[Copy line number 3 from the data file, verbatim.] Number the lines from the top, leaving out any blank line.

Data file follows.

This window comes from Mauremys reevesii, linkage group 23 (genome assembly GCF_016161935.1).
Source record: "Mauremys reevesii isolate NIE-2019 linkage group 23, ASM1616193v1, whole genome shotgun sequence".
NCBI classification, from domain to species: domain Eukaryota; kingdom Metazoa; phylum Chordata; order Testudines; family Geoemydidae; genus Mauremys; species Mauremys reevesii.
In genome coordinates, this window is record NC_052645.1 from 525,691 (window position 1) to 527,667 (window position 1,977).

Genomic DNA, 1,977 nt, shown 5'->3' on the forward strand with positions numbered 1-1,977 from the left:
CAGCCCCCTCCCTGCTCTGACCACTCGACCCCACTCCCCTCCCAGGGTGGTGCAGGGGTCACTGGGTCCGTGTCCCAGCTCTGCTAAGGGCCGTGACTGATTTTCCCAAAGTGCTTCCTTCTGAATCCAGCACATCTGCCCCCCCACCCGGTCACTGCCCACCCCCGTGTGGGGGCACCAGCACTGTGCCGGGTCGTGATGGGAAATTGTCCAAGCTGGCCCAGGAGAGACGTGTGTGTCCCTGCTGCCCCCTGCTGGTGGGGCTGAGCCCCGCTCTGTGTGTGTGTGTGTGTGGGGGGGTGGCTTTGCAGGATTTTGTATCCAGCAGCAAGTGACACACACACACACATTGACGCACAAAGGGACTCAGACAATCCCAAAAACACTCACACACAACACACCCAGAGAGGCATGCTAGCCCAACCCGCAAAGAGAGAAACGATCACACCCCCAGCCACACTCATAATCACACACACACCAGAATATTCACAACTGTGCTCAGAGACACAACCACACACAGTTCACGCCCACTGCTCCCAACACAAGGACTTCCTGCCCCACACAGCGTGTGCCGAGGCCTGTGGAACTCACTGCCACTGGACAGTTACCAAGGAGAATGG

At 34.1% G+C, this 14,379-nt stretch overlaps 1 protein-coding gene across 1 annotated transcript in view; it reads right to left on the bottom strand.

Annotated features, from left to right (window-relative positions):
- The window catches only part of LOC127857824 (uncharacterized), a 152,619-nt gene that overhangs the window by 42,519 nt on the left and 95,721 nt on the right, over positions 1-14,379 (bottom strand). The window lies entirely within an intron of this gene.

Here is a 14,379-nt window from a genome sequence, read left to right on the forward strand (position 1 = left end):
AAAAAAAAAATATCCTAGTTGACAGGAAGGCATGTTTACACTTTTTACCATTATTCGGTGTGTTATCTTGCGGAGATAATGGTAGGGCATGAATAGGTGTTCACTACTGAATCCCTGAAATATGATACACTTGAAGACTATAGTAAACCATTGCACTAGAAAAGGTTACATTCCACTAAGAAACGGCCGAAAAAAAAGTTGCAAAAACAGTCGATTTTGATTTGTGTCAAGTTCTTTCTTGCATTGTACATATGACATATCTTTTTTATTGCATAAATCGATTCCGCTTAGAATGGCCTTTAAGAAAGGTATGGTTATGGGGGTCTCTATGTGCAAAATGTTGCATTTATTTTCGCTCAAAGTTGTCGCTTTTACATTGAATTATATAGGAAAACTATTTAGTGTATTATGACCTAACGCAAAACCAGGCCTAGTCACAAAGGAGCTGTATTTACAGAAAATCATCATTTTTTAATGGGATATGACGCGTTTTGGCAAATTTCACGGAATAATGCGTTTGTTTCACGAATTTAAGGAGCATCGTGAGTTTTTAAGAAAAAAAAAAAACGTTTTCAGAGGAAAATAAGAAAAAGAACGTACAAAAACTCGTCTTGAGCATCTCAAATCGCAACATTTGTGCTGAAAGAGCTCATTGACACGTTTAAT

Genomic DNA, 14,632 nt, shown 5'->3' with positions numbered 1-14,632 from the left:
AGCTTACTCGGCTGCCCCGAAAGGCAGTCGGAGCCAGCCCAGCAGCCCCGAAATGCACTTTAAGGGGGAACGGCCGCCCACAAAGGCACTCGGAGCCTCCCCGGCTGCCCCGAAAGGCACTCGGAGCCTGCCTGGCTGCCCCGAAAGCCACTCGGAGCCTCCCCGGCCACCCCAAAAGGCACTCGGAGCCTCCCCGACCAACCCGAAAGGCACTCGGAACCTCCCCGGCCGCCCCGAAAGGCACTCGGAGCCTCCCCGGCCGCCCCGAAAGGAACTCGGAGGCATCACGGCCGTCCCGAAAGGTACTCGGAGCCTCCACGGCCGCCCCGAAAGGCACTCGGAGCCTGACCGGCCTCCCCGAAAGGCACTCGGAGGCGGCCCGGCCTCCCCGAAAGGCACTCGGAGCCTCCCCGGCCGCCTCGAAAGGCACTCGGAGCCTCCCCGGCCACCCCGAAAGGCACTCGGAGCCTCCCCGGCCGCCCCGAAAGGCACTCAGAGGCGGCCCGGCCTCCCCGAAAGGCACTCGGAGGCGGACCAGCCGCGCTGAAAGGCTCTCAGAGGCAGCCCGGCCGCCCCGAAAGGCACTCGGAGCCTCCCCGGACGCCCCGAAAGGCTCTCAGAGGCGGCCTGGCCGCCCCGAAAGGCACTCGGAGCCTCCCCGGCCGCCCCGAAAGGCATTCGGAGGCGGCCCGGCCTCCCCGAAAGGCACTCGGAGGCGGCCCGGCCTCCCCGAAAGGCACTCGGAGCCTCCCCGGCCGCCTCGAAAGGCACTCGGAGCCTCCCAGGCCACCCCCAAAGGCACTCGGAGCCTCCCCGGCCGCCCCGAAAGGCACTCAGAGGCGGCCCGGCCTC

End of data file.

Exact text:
NCBI classification, from domain to species: domain Eukaryota; kingdom Metazoa; phylum Chordata; order Testudines; family Geoemydidae; genus Mauremys; species Mauremys reevesii.